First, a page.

When Alley left to start his own brewery on Heath Street, the name was changed to Rueter & Company and continued under that name from 1885 to 1918. Rueter was President of the United States Brewers Association for many years. His estate was on the Jamaicaway where Jamaica Towers is presently located.
This plant closed in 1919 and was thereafter used as a warehouse by Oliver Ditson Company, the Boston music-publishing firm. Croft Company, making Croft Ale, remaining active from 1934 to 1953, reopened it as a brewery after Prohibition. Mr. Croft had been a brewmaster for Rueter and Alley. One of the buildings stayed active until recently as Rosoff Pickle factory until it was bought by Hebrew National Co. and moved to New York.
Highland Springs, John R. Alley, American Brewing Company, Burton and Roxbury Breweries
Leaving Stony Brook and traveling along Heath Street we come to the Highland Spring Brewery. Highland and the other Heath Street breweries drew their water from artesian wells beneath Mission Hill, instead of the Stony Brook aquifer. The wells have been capped to allow conversion of some of the old brewery buildings to housing and studios.
Next comes the John R. Alley brewery that Mr. Alley started when he left Rueter and Alley. Located at 123 Heath Street, it was active from 1886 to 1918. It was designed by Otto Wolf, a Philadelphia Architect, in 1886. It is a seven bay building with 3 arched bays either side of the main carriage entry bay. The brewing was done in the left set of bays. This displays a beautiful use of brick and granite with half the granite polished and half left rough in a handsome checkerboard pattern. You will still see the owner’s initials, JRA, carved over the employees’ entrance. Note also the metal carriage blocks in the carriage entry that would prevent a broken wheel should a carriage negotiate too tight a turn coming in or leaving. The smaller brick refrigeration building was built in 1899.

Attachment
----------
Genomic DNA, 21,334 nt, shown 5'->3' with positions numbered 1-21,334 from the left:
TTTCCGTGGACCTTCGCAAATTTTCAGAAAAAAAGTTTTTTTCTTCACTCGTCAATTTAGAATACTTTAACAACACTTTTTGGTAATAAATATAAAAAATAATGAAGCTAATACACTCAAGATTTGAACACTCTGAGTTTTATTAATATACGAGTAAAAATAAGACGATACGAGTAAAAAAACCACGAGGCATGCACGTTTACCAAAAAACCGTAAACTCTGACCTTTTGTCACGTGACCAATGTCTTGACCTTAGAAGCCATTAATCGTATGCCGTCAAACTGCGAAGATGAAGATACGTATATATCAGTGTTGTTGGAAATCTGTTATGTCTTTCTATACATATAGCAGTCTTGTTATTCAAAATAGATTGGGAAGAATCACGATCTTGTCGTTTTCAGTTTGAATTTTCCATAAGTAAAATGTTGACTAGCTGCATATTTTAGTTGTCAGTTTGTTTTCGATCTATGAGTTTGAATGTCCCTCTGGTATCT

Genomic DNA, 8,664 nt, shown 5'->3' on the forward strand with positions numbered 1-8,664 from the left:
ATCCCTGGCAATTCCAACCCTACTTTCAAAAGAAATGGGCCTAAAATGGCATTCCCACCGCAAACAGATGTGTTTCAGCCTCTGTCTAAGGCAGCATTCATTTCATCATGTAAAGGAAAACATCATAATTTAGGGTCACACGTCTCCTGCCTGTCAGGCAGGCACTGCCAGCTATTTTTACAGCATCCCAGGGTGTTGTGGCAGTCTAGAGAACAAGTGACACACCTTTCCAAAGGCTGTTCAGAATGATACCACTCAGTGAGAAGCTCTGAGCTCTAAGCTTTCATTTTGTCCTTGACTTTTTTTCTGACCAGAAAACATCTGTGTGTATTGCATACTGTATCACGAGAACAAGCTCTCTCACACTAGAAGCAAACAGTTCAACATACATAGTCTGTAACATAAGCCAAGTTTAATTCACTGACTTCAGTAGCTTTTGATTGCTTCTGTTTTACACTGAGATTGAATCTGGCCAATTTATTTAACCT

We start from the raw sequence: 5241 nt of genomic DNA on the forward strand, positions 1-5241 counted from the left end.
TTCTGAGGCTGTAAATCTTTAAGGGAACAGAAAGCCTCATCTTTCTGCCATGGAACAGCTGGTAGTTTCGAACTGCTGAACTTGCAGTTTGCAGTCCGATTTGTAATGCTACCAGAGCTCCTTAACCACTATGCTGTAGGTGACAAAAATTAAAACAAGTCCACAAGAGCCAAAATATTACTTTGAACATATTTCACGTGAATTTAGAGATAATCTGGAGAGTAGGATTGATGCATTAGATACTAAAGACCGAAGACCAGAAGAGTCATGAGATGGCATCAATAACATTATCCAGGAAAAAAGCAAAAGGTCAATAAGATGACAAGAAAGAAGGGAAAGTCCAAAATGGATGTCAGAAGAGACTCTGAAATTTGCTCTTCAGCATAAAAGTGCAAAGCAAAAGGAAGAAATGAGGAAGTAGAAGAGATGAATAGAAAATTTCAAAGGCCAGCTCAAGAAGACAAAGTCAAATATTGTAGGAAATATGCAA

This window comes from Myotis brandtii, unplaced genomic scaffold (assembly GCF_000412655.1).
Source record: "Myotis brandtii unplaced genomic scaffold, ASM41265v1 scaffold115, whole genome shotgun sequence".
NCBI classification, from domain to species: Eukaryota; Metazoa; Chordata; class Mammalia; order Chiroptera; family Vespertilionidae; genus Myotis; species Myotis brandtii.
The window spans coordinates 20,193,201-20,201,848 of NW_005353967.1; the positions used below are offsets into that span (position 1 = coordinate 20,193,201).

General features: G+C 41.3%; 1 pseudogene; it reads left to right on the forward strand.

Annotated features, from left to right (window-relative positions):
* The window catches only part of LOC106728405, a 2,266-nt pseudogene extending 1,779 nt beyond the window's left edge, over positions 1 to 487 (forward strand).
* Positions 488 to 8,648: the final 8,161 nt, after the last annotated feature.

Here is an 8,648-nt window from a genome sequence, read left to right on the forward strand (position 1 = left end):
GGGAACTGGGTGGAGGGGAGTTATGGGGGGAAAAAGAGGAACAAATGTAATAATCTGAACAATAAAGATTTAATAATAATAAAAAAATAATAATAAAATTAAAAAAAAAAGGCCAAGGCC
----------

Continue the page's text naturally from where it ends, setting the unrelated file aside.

The Alley brewery was also known as the “Eblana” brewery because it produced “Eblana” Irish Ale; Eblana being the Greek word for Dublin. Frederick and George Alley took it over in 1898 when John R. died. It continued operating until Prohibition. During and after Prohibition it was a Canada Dry Ginger Ale bottling plant.
We come now to the American Brewing Company at 235 - 249 Heath Street. It was active from 1891 to 1918 and from 1933 to 1934. James W. Kenney whom we met earlier at the Park and Union breweries owned it. The brewmasters were Gottlieb, Gustav and Gottlieb F. Rothfuss, all of Jamaica Plain.